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Back Roads Beat

Tragicomic Tones in Turkmenistan

By Published: August 13, 2007
He and his friends headed home afterward, partially because it was late, but also partially because he wanted to see if my interest in his music was sufficient that I'd return the following evening to hear him play, at which point we could talk more (that was also the night of the blues gig and, by the time it was over, so was the chance to see him again). It was a pretty obvious means of building up of trust, understandable when dealing with an inquisitive stranger. One of the girls in the group urged me to be careful about engaging in conversations with just anyone, since they might make police suspicious.

"We're used to seeing people (from other countries) in groups, not somebody on their own," she said.

Getting In Tune With The Future?



With a new leader, many are hoping Turkmenistan is changing its tune.

Some aspects of Turkmenbashi's totalitarianism and personality cult are being carried forward by Gurbanguly Berdimuhammedow, rumored to be the former leader's illegitimate son. He was elected president in February of 2007 with 90 percent of the vote in an election international observers said didn't meet standards of legitimacy. But some of the stranger decrees seem relaxed—taxi drivers have radios in their cars, to cite a random example—and efforts are increasing to improve relationships with countries in order to increase business and tourism.

"As the country has breathed an almost audible sigh of relief as the new leader has begun taking steps to reverse some of Niyazov's more retrograde policies, especially in education, the marginalization of Russian culture and language, access to the Internet and participation in the Virtual Silk Road Internet project, some observers have begun to think that he was breaking from Niyazov's despotic methods of rule, as well," notes the Turkmenistan Project. "Yet at the same time that the government has allowed some openings, it has sent a chilling message to local journalists to stop reporting news independently. RFE/RL's Turkmen Service reports that seven RFE/RL correspondents in Turkmenistan have had their land-line and mobile telephone lines blocked recently and say they are being followed by security agents.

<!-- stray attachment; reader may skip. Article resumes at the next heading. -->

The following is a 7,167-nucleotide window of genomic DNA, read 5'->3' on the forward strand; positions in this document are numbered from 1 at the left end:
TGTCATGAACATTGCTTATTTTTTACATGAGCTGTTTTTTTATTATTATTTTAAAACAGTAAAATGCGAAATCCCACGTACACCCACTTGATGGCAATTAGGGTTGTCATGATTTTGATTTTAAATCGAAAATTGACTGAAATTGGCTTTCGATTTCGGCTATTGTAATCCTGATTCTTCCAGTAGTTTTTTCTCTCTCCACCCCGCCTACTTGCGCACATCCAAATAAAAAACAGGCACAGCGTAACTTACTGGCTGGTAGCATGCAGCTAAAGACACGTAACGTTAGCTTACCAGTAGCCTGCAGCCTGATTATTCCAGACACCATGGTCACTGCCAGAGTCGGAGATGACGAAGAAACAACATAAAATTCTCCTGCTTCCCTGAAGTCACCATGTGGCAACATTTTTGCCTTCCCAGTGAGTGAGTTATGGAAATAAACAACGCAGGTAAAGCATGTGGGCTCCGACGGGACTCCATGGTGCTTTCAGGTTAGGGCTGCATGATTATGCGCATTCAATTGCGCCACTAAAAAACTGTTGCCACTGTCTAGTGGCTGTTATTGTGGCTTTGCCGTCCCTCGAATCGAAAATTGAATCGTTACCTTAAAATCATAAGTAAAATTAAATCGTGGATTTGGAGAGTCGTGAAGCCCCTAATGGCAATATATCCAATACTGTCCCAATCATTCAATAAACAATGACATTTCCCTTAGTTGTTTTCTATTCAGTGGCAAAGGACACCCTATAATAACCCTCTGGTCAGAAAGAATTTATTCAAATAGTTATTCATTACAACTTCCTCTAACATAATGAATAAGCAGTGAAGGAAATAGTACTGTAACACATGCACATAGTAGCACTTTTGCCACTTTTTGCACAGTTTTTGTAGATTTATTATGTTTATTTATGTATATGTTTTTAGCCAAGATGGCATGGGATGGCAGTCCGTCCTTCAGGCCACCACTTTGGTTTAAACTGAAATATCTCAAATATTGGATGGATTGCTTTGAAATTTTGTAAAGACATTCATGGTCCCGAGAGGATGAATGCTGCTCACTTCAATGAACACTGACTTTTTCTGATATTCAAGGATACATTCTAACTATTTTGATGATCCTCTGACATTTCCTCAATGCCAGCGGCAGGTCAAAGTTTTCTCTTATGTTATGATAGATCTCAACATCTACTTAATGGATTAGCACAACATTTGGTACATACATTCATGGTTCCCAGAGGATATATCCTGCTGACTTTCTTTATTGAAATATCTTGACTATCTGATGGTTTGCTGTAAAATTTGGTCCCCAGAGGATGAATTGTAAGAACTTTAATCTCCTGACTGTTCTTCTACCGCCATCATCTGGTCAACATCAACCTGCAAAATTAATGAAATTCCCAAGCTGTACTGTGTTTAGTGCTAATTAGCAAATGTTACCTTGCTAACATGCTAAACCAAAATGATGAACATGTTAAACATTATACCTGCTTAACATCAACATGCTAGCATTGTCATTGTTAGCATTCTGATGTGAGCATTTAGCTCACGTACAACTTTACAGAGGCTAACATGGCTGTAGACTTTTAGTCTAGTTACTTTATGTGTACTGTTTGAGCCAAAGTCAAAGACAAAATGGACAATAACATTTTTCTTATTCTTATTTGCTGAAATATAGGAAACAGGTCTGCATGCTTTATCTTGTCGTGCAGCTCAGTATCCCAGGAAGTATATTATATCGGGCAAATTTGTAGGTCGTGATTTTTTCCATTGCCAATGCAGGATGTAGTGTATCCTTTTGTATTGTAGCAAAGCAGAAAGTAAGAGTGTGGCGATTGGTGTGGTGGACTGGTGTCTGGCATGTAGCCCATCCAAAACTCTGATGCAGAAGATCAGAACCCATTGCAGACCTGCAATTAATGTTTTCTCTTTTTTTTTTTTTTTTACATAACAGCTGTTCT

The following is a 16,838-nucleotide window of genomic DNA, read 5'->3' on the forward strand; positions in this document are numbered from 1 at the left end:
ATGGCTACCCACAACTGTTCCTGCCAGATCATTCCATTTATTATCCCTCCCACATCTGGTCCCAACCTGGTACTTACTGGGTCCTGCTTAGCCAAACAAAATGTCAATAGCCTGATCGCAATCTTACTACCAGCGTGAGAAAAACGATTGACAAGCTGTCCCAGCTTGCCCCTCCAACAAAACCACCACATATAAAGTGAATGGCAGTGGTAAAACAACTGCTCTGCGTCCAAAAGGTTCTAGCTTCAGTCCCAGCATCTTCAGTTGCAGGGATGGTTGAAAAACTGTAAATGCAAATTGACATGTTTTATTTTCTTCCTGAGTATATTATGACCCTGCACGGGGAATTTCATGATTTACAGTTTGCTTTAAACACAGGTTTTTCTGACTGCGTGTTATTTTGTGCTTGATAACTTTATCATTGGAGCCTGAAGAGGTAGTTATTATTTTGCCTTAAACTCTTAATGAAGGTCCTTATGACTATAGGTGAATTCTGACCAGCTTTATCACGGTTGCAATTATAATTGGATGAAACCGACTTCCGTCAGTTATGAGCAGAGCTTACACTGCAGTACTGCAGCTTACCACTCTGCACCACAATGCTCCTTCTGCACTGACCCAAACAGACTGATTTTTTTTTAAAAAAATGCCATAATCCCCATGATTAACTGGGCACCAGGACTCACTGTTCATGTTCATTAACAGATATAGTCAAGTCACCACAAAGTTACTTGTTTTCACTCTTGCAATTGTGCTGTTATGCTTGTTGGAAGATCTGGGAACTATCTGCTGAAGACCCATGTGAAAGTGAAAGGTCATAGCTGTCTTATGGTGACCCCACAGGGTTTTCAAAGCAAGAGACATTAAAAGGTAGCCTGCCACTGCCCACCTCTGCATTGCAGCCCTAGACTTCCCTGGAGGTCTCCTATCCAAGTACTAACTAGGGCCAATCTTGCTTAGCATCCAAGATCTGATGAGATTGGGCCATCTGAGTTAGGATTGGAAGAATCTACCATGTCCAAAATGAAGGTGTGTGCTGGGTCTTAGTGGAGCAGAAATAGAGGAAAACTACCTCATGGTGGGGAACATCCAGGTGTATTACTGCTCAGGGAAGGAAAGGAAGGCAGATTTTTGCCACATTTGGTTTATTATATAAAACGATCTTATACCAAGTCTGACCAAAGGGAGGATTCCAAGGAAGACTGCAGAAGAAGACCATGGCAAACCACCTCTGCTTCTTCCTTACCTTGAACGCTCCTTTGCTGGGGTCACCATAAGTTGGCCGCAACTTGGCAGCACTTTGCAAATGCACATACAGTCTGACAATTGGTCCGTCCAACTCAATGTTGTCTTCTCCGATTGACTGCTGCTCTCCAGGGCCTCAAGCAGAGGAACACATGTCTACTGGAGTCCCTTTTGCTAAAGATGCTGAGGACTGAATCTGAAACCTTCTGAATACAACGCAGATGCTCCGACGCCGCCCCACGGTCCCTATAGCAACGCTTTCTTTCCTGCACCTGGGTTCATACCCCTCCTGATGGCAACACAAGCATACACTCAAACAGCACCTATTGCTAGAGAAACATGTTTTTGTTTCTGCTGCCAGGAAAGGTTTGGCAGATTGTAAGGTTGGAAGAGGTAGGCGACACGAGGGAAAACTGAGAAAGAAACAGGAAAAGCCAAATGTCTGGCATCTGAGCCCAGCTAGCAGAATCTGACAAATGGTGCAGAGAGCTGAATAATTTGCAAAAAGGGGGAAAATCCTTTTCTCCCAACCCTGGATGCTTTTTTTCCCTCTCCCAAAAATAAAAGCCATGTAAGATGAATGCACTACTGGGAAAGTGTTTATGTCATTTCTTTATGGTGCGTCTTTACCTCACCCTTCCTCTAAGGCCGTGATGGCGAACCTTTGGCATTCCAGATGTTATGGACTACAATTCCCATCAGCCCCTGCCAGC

The better face Turkmenistan is trying to present was evident during my trip but, as with people, makeup's ability to hide blemishes is limited and not completely authentic.

My arrival at Turkmenbashi International Airport, where a multi-language sign reading "We should glorify our motherland" greets passengers walking from the tarmac, was time-consuming but more pleasant than several other countries I've been to with strict travel restrictions. I was able to get a visa arranged by my travel agency upon arrival (about $100 or so), something apparently not possible until recently. The man at the immigration booth was pleasant and efficient within the limits of the paperwork required, giving me a warm "welcome to my country" as I departed.

A professional-looking middle-age guide from the travel agency who spoke fluent English (the company's name and those of its employees are being withheld, even if police can probably track them easily) pointed out the major landmarks among the bright lights as we made the 20-minute drive to my hotel. Although it was about midnight, he stopped at a black market currency exchange spot—a trailer home in a quiet neighborhood. My habit is to get $200-$300 initially to minimize the need for additional exchanges and their fees, plus I've frequently had my credit and debit cards frozen by my banks the first time I use them in unusual countries despite warning them in advance where I'll be. He warned me I didn't want nearly that much.

"You won't be able to carry it," he said, suggesting I do $100 at most, with $50 a better figure.

I went with the higher total, giving it to a woman who answered the door. Her toddler son (I presume), naked from the waist down, ran my money into another room and came back to the door with a stack of bills about four inches high wrapped in both arms.

Turns out it's easy to be a millionaire here, with an exchange rate of 5,200 manat to the dollar, but the largest denomination bill is the thousand. I packed every millimeter of every pouch, wallet and other places I tend to distribute money (a defense against robberies, which I also exercise with vital travel documents and other essentials), and still had to stuff a big wad unglamorously into the outer compartment of my travel pack.

The bills go far when buying basics at the Russian Market such as grain, melons (a crop of great pride, at the behest of Turkmenbashi who declared a national holiday for them), and street foods like meat or potatoes wrapped in fried dough. Such bargains, along with relatively cheap rates at those five-star hotels and for guided tours are why there's strong tourism potential for this place as a sort of an Asian Palm Springs.


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